As part of the efforts to mitigate the negative impact of the new Veteran’s Affairs Hospital on the Mid-City National Register District, the city of New Orleans hired R.C. Goodwin and Associates to determine what areas of Mid-City might benefit from local historic district (HDLC) protection.
R.C. Goodwin and Associates surveyed the Mid-City National Register District (roughly City Park to Derbigny Street and I-10 to Conti Street) and found that of 4,398 buildings, 3,997 of them contribute to the character of the District. In June 2010, a study was released that offered four possibilities— the entire National Register District, a small area of mostly Creole cottages outside the Mid-City Neighborhood’s boundaries, all the buildings fronting Canal Street from Derbigny Street to City Park, and a combination of the Creole cottages cluster and the proposed Canal Street district.
The Mid-City Neighborhood Organization (MCNO) then held an open neighborhood meeting to discuss this possibility and mailed a newsletter with an article about it to every household in Mid-City. Overall response to the proposal was far more in favor than against. The City Council then passed an ordinance to proceed with the necessary committee work to move forward. However, the project stalled in 2011 due to budgetary insufficiency.
HDLC status for Mid-City and other historic but unprotected areas of New Orleans is back under potential consideration for 2015. As was the case in 2011, final approval this time will require public hearings at the City Planning Commission and City Council, at which time citizens can offer their opinions.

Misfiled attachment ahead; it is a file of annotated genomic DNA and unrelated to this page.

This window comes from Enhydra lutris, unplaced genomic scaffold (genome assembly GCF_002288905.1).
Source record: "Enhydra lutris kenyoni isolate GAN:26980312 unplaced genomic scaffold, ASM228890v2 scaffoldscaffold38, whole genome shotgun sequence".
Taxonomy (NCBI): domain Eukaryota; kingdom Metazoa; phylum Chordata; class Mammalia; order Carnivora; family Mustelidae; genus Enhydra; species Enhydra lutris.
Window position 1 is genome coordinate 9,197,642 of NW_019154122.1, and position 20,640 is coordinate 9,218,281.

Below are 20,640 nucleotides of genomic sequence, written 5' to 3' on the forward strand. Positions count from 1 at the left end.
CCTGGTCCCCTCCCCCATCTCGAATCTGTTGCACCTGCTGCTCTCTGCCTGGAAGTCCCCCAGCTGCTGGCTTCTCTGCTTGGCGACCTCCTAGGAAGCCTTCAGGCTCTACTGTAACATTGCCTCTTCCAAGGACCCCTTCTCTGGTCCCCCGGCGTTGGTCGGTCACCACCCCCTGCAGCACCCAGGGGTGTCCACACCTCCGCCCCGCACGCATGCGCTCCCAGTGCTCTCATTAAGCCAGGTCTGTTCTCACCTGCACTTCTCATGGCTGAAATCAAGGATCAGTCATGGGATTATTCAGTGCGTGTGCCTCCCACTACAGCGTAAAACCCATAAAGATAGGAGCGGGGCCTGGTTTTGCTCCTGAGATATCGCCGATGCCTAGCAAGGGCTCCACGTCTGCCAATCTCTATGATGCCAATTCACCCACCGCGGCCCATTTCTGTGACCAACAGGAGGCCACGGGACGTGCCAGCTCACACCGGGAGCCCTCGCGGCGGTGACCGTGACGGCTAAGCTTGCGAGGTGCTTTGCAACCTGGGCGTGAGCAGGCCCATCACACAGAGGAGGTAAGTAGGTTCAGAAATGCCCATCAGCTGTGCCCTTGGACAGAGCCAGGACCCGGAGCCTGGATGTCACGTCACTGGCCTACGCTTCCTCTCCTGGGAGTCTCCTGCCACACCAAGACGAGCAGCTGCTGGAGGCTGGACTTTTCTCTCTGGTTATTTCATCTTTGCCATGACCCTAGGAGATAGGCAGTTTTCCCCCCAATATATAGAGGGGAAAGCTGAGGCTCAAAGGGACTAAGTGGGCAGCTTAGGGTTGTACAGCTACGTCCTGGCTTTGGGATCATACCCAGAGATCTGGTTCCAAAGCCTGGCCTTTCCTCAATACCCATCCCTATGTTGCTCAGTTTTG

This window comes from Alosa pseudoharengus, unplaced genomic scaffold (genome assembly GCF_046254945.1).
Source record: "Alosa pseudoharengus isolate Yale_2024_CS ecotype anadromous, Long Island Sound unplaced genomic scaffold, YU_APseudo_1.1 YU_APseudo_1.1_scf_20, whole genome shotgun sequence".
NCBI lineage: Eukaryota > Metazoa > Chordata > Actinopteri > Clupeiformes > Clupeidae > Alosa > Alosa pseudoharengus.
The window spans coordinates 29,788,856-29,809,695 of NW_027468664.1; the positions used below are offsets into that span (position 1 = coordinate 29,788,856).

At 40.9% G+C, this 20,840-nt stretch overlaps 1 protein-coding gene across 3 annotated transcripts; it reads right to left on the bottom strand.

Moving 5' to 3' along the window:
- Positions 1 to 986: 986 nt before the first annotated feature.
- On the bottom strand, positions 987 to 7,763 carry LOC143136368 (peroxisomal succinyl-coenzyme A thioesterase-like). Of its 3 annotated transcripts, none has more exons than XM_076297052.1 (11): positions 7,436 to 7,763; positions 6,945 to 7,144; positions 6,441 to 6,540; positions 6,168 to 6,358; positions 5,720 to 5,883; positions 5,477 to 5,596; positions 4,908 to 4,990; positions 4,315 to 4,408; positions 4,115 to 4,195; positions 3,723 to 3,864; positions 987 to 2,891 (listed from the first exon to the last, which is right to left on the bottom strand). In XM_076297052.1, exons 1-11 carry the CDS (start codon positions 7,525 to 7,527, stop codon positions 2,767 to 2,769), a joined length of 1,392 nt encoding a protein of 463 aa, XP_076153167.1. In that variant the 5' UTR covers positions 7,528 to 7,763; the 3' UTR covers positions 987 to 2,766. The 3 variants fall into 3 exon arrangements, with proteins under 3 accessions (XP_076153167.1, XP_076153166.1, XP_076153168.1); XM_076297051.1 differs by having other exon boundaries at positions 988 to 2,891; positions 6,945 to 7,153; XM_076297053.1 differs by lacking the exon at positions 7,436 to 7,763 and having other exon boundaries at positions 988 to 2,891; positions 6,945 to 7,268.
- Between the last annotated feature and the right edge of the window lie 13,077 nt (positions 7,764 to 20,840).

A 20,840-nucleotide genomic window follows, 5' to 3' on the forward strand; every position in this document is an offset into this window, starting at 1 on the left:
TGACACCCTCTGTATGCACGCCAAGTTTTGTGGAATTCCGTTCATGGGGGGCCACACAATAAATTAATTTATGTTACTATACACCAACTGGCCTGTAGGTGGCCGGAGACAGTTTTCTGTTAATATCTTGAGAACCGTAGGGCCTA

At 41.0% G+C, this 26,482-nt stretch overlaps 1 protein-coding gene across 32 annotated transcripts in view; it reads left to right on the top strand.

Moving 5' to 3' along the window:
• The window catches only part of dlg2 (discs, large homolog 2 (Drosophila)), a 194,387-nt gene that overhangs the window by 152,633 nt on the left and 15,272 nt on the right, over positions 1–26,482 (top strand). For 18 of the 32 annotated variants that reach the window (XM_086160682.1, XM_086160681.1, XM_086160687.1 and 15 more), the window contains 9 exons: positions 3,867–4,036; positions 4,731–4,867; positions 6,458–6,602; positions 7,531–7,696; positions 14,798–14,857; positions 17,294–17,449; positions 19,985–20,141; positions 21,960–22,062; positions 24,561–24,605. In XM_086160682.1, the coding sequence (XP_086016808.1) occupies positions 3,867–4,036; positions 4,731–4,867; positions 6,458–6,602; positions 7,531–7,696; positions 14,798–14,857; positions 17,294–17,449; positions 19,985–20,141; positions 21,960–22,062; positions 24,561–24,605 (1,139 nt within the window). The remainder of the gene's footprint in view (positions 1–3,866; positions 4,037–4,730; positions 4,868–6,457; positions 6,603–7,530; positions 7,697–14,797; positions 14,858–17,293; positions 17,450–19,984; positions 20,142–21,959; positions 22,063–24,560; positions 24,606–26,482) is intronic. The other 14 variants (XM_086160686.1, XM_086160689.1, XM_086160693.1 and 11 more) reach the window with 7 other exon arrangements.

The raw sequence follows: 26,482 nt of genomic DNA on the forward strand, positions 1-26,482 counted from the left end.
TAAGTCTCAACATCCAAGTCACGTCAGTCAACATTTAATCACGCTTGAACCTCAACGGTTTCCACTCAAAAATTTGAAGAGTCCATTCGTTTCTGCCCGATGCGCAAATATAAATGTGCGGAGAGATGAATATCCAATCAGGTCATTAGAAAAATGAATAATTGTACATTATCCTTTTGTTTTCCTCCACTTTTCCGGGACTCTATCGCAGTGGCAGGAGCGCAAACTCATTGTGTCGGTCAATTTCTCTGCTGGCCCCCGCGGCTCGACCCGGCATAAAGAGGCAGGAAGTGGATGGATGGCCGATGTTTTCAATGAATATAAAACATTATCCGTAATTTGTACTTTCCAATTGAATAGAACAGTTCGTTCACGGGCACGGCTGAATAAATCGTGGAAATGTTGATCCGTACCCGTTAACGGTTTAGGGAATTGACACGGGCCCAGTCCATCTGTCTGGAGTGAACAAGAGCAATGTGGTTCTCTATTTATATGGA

How Will Local Historic District Status Affect Mid-City and its Properties?
With this protection, property owners can be cited and fined for demolition by neglect, and Mid-City would have a specially trained building inspector for blighted properties. Local historic designation also usually raises property values. Requests for demolition, new construction and historic rehabilitation would require plan approval from the HDLC to ensure they do not affect the property’s historic nature. The HDLC does not control minor aesthetics, such as paint colors.
What Is the Next Step?
A committee will evaluate the viability of the District based upon the study and make a recommendation for the final boundaries. This recommendation will then trigger City Planning Commission review, after which it will proceed to the City Council for evaluation. Success of this effort is contingent upon the City’s budget being able to fund the positions that will be required for proper administration and management.
How Can You Stay Informed?
To ensure you receive future notice of any developments or public meetings, please join MCNO’s mailing list by sending an email to firstname.lastname@example.org with Join Email List as the subject header. We will also be announcing any further activities at our monthly meetings, held the second Monday of every month at Warren Easton High School (3019 Canal Street, 6:30-8pm). To learn more about the HDLC and how it operates, visit http://www.nola.gov/hdlc/.